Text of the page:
An apple a day may keep the doctor away, and grape juice can help, too, reports CBS This Morning Health Contributor Dr. Dave Hnida of CBS station KCNC-TV in Denver.
According to one study, the antioxidant effects of wine and tea also seem to apply to apple juice.
Researchers at the University of California-Davis Medical Center report that both apples and apple juice contain antioxidants, components that are thought to prevent disease.
Antioxidants work by stopping the oxidation of LDL, the "bad" cholesterol. Oxidation is believed to promote the buildup of plaque in arteries, which can ultimately lead to heart disease. Researchers tested commercial apple juices and apples on LDL cholesterol and found that the apple products significantly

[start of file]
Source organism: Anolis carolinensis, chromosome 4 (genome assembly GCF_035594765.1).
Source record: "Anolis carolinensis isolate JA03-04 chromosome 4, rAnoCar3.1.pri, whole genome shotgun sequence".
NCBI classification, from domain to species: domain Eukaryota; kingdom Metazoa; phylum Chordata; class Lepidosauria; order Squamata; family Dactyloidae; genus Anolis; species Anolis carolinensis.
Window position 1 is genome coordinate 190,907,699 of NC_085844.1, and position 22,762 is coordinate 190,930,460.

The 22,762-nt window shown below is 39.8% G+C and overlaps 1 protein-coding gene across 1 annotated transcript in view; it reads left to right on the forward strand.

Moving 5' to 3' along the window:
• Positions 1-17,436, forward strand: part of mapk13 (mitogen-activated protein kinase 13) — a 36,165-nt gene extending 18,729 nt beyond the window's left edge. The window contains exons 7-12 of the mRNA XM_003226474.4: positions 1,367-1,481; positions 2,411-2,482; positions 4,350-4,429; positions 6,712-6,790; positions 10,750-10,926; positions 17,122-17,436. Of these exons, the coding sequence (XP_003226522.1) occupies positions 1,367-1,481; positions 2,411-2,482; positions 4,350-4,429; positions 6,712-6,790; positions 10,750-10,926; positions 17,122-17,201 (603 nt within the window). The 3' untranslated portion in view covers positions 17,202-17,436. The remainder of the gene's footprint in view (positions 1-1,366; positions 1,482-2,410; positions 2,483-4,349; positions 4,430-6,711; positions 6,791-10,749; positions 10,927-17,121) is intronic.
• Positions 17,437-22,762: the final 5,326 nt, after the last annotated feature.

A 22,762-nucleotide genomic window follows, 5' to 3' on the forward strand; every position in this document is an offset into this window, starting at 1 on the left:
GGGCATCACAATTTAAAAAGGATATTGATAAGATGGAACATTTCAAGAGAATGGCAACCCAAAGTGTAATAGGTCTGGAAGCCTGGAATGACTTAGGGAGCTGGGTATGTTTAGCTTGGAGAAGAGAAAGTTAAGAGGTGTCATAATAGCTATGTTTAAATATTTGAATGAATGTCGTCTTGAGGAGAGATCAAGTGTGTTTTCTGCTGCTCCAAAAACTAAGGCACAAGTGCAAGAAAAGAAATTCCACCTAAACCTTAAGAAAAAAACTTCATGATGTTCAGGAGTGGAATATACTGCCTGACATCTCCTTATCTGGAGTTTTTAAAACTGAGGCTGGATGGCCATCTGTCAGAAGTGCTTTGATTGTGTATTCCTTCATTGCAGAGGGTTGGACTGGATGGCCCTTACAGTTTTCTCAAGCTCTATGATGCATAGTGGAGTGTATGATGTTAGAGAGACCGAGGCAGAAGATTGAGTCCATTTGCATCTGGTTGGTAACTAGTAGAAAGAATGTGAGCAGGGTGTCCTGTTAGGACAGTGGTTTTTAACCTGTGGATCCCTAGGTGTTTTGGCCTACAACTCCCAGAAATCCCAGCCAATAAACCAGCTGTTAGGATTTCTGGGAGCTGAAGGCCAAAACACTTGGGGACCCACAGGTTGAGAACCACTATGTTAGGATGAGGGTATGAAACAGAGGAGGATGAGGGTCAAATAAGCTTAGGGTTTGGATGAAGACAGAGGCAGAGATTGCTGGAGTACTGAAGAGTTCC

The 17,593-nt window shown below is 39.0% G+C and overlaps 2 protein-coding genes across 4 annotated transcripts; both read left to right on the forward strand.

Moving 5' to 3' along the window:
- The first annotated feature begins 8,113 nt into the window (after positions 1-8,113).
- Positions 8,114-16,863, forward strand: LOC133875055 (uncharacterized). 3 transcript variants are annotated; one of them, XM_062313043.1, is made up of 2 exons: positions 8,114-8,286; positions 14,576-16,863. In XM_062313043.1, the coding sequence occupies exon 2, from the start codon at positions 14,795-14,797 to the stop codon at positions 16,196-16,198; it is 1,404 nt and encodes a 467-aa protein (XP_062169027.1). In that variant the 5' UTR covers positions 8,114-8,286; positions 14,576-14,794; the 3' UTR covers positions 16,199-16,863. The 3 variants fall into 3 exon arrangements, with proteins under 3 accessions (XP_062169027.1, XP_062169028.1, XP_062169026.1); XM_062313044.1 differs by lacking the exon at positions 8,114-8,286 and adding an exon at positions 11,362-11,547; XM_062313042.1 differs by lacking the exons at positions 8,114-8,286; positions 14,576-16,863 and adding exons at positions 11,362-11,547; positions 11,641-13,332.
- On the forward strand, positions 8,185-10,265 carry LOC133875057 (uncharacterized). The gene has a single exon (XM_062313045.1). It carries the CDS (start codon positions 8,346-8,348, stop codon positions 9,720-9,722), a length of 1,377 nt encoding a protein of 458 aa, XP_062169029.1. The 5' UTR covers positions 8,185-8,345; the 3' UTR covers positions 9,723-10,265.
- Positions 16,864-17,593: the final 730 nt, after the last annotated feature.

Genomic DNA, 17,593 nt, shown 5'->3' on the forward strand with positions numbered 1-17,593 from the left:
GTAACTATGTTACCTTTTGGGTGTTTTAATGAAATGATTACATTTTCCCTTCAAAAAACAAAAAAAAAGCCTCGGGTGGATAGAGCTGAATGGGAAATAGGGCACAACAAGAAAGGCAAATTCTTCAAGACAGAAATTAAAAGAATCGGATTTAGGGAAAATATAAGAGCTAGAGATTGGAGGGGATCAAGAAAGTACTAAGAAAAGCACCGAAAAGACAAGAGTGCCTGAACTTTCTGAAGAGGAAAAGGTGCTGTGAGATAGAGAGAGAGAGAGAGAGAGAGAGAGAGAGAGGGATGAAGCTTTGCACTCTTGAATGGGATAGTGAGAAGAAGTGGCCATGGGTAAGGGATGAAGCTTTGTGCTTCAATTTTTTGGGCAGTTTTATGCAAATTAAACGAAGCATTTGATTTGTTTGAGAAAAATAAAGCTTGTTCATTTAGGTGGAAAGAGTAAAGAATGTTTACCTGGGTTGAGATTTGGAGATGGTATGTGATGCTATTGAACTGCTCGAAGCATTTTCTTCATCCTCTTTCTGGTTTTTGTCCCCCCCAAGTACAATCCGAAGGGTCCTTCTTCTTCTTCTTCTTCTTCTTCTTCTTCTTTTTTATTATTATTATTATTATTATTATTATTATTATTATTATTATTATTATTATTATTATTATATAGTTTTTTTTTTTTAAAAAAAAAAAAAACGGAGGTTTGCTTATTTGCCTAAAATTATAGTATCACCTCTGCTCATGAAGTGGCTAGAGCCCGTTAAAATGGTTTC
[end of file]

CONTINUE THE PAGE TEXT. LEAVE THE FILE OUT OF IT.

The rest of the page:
slowed the oxidation process.
Meanwhile, a separate study at the University of Wisconsin found that a glass of purple grape juice may protect you from the dangerous effect secondhand smoke has on your heart.
Tobacco smoke increases the stickiness of blood platelets, which is a contributor to heart disease and strokes. The researchers found that grape juice reversed the platelet stickiness in monkeys that had been exposed to secondhand smoke and protected them from a second exposure.
It should be noted that the two studies were funded by the Processed Apples Institute and Welch Foods Inc., respectively.
Further research will be conducted in the coming months to see whether grape juice has the same effect on humans exposed to second-hand smoke.